Psalm lxxxiii. (Quam dilecta.)
Notes & Commentary:
Ver. 1. Core.
See Psalm viii., xli., and lxxx. (Haydock) --- The Corites were musicians, as well as porters in the temple, 1 Paralipomenon
xxvi. They here represent the faithful upon earth, (St. Augustine; Worthington) who sigh after the heavenly Sion. David was
animated with these sentiments, more than with the desire of revisiting Jerusalem, during the revolt of his son. (Berthier)
--- This psalm might have been written by him under the persecution of Saul, (Grotius) or it may refer to the captives. (Theodoret)
(Calmet) --- Yet, at those times, the tabernacle was not subsisting on Sion, as it seem to have been when this beautiful piece
was composed. (Berthier) --- The Jews are said to recite it every night, in hopes of seeing Jerusalem rebuilt, and it might
very well be used by all Israelites, when they went to celebrate the three great festivals. (Calmet)
Ver. 3. Fainteth.
The eager desire of heaven sometimes deprives people of external satisfaction, and the body partakes of the inward joy. (Worthington)
--- Living. The idols of Babylon have no life. (Eusebius)
Ver. 4. Turtle.
Moderns prefer to render "swallows," without reason. (Bochart) --- Thy altars. They can rest in the ruins of the temple;
(Kimchi; Muis) but in that supposition, the altars were destroyed. (Haydock) --- It seems rather that this is an exclamation,
(Berthier) which the enraptured psalmist is unable to conclude, giving us to understand that he desired his asylum and place
of rest to be near God's altars, (Haydock) with the angels above, Isaias vi. (Worthington) --- The faithful soul seeks to
dwell in heaven, and in the mean time keeps in the Catholic Church, laying up store of good works. For, out of it, whatever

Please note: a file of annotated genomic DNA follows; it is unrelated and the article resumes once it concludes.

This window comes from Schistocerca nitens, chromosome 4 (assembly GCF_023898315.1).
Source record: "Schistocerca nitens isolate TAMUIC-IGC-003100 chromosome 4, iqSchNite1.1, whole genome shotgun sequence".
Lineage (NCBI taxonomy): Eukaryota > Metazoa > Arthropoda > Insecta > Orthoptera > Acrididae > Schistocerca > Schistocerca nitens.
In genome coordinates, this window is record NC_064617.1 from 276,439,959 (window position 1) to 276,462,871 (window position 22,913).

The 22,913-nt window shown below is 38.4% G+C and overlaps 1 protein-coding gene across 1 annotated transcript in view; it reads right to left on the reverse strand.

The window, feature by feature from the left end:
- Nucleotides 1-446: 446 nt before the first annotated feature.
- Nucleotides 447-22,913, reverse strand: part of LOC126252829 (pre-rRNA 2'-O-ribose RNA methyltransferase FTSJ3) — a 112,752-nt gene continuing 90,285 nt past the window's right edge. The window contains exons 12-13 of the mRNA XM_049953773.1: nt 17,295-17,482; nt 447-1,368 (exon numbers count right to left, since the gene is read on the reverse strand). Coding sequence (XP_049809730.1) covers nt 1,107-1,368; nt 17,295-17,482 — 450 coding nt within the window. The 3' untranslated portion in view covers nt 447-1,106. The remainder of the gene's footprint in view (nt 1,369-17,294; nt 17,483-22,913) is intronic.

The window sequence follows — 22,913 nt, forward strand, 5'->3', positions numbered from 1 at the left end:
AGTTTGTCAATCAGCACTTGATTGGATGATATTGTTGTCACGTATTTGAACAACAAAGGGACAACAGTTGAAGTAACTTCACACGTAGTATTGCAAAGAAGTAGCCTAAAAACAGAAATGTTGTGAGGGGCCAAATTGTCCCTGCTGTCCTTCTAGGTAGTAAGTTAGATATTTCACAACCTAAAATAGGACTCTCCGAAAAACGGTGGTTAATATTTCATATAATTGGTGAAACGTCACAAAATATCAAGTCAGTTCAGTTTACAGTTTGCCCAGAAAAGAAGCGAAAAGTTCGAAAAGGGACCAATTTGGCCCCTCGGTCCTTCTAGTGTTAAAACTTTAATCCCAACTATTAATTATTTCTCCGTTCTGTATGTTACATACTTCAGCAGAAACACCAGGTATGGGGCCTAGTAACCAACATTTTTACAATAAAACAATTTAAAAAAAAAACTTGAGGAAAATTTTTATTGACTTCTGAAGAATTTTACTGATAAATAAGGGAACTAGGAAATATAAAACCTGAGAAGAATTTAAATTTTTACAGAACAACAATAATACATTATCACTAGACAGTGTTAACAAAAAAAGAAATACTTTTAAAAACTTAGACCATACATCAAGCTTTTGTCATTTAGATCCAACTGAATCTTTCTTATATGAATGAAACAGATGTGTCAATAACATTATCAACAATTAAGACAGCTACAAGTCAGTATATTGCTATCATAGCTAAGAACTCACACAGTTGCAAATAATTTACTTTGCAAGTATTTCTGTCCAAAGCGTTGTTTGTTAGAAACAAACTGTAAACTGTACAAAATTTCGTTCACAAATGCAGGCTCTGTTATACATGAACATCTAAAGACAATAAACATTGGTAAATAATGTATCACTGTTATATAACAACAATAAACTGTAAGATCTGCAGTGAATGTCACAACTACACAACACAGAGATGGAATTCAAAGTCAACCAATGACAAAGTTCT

good pagans and heretics may seem to do, by feeding the hungry, &c., as these things are not laid in the nest, they will
be trodden under foot, conculcabuntur. (St. Augustine) (Worthington)
Ver. 6. In
his heart, he hath disposed to ascend by steps, &c., ascensiones in corde suo disposuit. As by steps
men ascended towards the eternal temple by certain steps of virtue disposed or ordered within the heart.
And this whilst he lives as yet in the body, in this vale of tears, the place which man hath set: that is, which
he hath brought himself to: being cast out of paradise for his sin. (Challoner) --- There is no standing still. "As the saint
daily advances, so the sinner daily decreases." (St. Jerome) (Calmet) --- Hebrew of these three following verses is variously
rendered. The Septuagint are the most ancient, and very exact. (Berthier) --- Heart. "The more you love, the higher
will you ascend." (St. Augustine) --- Hebrew, "the paths are in his heart. Passing in the vale of tears, they shall place
(or deem) it a fountain. The teacher shall be clothed with benediction. They shall go from strength to strength: they shall
appear before God in Sion." (St. Jerome) (Haydock) --- Three words occasion the difference: ábri, "passing," means also, "disposing." Septuagint
have only used it as a singular, to agree with man, Máin, "a fountain," may have been read máun, "for the place."
--- Al, means, "the God," and "to." (Berthier) --- Amama says the points are different. But we have often shewn the
futility of that objection; which might regulate the versions of the Masorets, but could have no influence on those who lived
many ages before their invention. They are neglected here by the authors of Prin. disc., "the God almighty shall appear in
Ver. 7. Tears.
Protestants, "Baca." Marginal note, "of mulberry-trees," near Jerusalem, Judges ii. 5., and 1 Kings v. 23. (Haydock) --- It
was perhaps used proverbially for any dry place. The Lord had promised to relieve the captives with water, Isaias xxxv. 5.,